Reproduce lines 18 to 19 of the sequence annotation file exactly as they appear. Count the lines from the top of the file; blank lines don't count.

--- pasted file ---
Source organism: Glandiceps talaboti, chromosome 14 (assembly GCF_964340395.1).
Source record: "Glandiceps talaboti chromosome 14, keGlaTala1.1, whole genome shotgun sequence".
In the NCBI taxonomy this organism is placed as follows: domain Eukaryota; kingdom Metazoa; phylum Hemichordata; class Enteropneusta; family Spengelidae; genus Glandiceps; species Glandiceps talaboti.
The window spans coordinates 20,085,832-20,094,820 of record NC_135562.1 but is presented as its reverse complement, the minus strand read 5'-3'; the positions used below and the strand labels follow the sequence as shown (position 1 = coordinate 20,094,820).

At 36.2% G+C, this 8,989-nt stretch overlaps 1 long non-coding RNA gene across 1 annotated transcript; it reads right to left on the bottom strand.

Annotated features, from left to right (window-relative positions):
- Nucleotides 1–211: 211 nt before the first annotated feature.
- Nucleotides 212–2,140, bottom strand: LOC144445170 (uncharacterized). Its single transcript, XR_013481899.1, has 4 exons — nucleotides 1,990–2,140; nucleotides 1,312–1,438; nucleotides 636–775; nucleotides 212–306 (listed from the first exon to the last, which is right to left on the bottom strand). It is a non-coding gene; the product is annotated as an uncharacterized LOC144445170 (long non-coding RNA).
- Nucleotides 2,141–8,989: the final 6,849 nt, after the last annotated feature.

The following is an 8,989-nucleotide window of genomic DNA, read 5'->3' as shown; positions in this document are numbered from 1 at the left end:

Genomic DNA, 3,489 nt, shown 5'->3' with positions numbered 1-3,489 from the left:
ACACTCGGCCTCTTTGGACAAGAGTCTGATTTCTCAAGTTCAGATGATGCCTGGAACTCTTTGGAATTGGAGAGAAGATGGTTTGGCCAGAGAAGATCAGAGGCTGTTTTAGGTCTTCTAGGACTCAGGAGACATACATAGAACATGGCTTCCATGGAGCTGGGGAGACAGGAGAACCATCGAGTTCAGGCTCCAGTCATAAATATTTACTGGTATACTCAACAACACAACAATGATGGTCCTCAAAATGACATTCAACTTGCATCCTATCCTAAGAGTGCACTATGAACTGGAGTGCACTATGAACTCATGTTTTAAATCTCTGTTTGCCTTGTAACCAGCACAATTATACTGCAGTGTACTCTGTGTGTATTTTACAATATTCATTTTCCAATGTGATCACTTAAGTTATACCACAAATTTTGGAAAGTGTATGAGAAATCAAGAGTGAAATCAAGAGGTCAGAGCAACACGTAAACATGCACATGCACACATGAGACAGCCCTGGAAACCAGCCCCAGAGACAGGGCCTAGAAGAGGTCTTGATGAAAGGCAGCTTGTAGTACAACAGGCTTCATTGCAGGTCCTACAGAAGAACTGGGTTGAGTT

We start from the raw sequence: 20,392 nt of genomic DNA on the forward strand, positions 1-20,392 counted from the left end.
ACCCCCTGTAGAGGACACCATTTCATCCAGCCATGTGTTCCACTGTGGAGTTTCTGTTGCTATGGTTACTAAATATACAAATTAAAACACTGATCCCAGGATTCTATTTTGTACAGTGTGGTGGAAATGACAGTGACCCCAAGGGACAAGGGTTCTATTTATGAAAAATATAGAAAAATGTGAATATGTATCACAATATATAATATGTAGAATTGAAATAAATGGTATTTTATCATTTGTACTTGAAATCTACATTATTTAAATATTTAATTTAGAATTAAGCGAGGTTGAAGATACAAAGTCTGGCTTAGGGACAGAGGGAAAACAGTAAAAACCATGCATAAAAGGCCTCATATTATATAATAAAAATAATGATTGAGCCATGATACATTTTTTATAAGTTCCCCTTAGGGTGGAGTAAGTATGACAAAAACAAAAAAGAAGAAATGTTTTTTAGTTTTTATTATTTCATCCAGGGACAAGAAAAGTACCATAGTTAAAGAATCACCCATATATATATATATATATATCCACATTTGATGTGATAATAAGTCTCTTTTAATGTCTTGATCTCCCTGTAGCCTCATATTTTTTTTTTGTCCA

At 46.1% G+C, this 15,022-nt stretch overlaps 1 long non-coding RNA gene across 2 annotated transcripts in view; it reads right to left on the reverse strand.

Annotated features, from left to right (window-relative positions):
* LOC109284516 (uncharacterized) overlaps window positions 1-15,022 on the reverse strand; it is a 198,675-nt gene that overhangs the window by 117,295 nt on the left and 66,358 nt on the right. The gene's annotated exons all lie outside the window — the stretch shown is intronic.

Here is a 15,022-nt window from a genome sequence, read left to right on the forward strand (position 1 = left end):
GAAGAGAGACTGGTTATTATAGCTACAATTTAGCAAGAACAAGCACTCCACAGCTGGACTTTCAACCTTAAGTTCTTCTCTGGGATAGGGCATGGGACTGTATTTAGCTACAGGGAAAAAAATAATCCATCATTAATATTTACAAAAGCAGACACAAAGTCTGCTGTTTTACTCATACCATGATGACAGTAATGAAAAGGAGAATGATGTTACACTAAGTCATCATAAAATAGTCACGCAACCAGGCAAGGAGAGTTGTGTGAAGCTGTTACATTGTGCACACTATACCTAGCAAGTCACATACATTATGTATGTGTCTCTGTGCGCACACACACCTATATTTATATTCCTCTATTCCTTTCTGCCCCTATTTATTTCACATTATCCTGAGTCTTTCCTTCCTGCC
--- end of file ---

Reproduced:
Here is a 15,022-nt window from a genome sequence, read left to right on the forward strand (position 1 = left end):
GAAGAGAGACTGGTTATTATAGCTACAATTTAGCAAGAACAAGCACTCCACAGCTGGACTTTCAACCTTAAGTTCTTCTCTGGGATAGGGCATGGGACTGTATTTAGCTACAGGGAAAAAAATAATCCATCATTAATATTTACAAAAGCAGACACAAAGTCTGCTGTTTTACTCATACCATGATGACAGTAATGAAAAGGAGAATGATGTTACACTAAGTCATCATAAAATAGTCACGCAACCAGGCAAGGAGAGTTGTGTGAAGCTGTTACATTGTGCACACTATACCTAGCAAGTCACATACATTATGTATGTGTCTCTGTGCGCACACACACCTATATTTATATTCCTCTATTCCTTTCTGCCCCTATTTATTTCACATTATCCTGAGTCTTTCCTTCCTGCC